How Birthright Changed Us

A trip to Israel connected participants to our Jewishness. But it didn't make us more politically engaged.
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On the final evening of our trip—in the sleepy, slightly seedy coastal city of Netanya most famous stateside for the Hamas suicide bombing that killed 30 people in 2002—I asked several participants the following, deliberately open-ended question: How did the past 10 days change your opinions of, or attitudes toward, Jewishness or Israel—if it did at all? I also asked one soldier, my Jerusalem roommate Chen Mor—a Navy man who had managed to join us for drinks—how his experience had changed his perception of Israel and American Jews.

Reading the responses, including my own, I’m struck by the extent to which Birthright seems to have worked—up to a point. It created young Jews who say they are more likely to engage with their Jewishness, and also ones with visceral connections to Israel.

On the other hand, it doesn’t seem that this feeling of connection translated into political awareness. In particular, the almost total lack of discussion of the Palestinian issue seems to have disarmed participants: I wonder what they will say when they are asked, back at campus or at work, about the issue; and I wonder what they (especially someone like the second respondent, Aimée) will decide for themselves in their own research. Birthright Israel is undeniably empowering, but it may not always empower in exactly the way some of its funders would wish. But, as our guide Yoav would say, that’s what makes us Jews.

Ben Engelberg: Coming in, I didn’t necessarily have any stereotypes, but I was open to broadening my horizon. One of the real thrills was being with the soldiers. Lots was just experiencing the land, but being with the soldiers brought a more personal connection.

It’s not like we had deep talks, but we realized that when you think of an IDF soldier—we think they’re different, but we have so much in common. Although our lives are so different. Maybe there are some things I’ve felt I would not do in my life, and I feel like if I had to do something like join the army I’d be more likely to do them.

Aimée Gogan: I’ve always been heavily involved with human-rights groups. I’m a women’s studies person, and there’s always been a focus on Palestinian women. I tended to avoid it, because I have always felt protective of [Israel], and Judaism in general. Now that I’ve been here, I do feel a deep connection to Israel, but I do think that when I get home I need to do a little—a lot—more research and find things out on my own. I feel I can no longer not engage. I’m a political person. Now that I’ve been to Israel, I feel responsible. Also, I brought my brother and sister.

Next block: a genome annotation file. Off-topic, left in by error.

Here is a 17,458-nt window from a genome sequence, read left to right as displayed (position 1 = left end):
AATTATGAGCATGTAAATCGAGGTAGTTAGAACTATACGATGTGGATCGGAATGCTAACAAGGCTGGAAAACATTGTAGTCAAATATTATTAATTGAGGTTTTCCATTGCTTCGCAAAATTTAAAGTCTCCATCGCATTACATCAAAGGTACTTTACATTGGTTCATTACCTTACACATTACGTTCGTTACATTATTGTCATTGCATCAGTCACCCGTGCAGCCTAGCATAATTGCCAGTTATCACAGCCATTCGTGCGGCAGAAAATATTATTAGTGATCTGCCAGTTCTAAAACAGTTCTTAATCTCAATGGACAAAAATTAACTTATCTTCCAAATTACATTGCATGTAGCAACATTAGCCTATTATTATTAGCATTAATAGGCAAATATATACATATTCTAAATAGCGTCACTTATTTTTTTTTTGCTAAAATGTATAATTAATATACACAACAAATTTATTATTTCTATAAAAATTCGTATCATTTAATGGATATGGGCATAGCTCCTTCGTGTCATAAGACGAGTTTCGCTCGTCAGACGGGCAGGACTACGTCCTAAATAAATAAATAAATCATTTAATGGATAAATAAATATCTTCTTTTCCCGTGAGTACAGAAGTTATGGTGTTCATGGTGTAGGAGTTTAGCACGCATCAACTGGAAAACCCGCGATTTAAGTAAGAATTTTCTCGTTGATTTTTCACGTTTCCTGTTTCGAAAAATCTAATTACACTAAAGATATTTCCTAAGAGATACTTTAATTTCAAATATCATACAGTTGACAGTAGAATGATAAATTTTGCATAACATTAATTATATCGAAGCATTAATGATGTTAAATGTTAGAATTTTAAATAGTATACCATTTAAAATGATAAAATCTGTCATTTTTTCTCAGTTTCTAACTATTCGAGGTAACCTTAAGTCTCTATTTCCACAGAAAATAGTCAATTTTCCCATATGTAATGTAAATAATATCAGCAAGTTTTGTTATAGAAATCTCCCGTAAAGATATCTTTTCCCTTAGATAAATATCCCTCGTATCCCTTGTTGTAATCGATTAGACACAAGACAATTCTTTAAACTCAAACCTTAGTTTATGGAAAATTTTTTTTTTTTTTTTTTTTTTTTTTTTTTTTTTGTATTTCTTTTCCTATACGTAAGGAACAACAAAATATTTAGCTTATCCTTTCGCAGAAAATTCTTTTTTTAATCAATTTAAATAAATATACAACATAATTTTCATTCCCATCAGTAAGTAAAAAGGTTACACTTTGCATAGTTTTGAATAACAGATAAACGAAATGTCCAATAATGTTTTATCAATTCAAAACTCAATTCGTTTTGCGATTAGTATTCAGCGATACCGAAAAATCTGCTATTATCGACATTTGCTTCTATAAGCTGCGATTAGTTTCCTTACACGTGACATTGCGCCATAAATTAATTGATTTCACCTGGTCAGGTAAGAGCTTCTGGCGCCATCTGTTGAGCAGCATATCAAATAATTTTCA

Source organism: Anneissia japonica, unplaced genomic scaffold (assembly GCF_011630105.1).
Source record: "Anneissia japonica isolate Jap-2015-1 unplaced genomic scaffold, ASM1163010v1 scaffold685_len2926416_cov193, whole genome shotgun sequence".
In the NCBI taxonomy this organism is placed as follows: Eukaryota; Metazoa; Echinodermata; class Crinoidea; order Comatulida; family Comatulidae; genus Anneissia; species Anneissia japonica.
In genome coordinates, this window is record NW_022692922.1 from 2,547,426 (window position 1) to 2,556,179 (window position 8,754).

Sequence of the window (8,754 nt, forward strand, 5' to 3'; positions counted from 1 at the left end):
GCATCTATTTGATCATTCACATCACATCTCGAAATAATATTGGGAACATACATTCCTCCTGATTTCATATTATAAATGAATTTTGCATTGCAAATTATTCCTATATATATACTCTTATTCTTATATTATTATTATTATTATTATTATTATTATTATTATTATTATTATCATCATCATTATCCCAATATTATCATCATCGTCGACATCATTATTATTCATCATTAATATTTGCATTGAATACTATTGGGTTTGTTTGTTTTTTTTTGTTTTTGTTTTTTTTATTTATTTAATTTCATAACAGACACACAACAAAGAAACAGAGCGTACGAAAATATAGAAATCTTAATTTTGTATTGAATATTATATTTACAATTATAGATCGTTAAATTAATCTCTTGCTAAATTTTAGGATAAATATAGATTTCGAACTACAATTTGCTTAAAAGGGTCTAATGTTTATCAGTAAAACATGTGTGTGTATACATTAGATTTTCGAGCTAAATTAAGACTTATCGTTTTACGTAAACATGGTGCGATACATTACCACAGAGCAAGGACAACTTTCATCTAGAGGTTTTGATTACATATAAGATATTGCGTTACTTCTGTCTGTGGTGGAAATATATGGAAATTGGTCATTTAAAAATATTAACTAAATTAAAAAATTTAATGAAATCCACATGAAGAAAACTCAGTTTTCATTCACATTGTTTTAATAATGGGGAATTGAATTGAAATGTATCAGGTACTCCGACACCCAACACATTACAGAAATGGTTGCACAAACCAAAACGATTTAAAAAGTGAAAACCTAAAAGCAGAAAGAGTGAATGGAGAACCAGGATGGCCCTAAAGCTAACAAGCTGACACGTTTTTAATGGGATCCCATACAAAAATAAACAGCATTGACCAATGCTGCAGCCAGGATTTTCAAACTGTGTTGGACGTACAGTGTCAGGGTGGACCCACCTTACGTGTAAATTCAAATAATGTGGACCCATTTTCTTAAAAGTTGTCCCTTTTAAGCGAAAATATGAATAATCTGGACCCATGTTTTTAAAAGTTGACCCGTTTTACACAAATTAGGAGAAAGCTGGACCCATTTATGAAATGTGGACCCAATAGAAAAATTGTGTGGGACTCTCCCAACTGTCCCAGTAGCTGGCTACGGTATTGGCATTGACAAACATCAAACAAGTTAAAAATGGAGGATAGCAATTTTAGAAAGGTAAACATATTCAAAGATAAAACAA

There are a lot of people who have had a lot of problems. I read a Nation article before I came here. I told [my brother and sister] to keep an arched eye, but it’s hard when you’re here. You have this amazing tour guide, one of the most amazing people I know; these others; even you bloggers—I felt like when I would agree with you it made me feel right.

Today I was at Independence Hall, they played “Hatikvah,” and I cried, and I don’t know where that came from: lack of sleep; leaving; affiliation with people. I definitely need to take a step back when I get home.

Micah Levine: It really opened my eyes to the fact that there’s more to life than I was used to. I’d never traveled out of the U.S. It showed me what a connection to Judaism—the bond people can share can really bring people together. From Day One it was easy for us to click; by the time you leave you feel like you’ve known them for years.

Chen Mor (Israeli soldier): I saw a better picture of living in the Diaspora. Describing it is not like experiencing it. It’s different when you are with people not from here. I saw Israel through the eyes of Jews who aren’t. Every time you go to the Kotel, you have a different experience. This was one of those.

Molly Recht: My family is more religious than I am. I’m more about the tradition. I love that there’s something about being Jewish—you have a strong connection with other Jews, coming from the same background, and the lingo, as small as that is. Being here has deepened those roots.

I was saying, I have the urge to read the Torah, drop into synagogue. Today at Independence Hall in Tel Aviv [where David Ben-Gurion declared Israeli statehood], they said the United States government said, ‘Don’t do it now,’ and Ben-Gurion said, ‘If not today, then never’—I went up to the docent and asked her for it in Hebrew. I want to get it tattooed on my body. It’s just so inspiring. Our ancestors fought so hard for where we are now. It brought me closer to where I come from.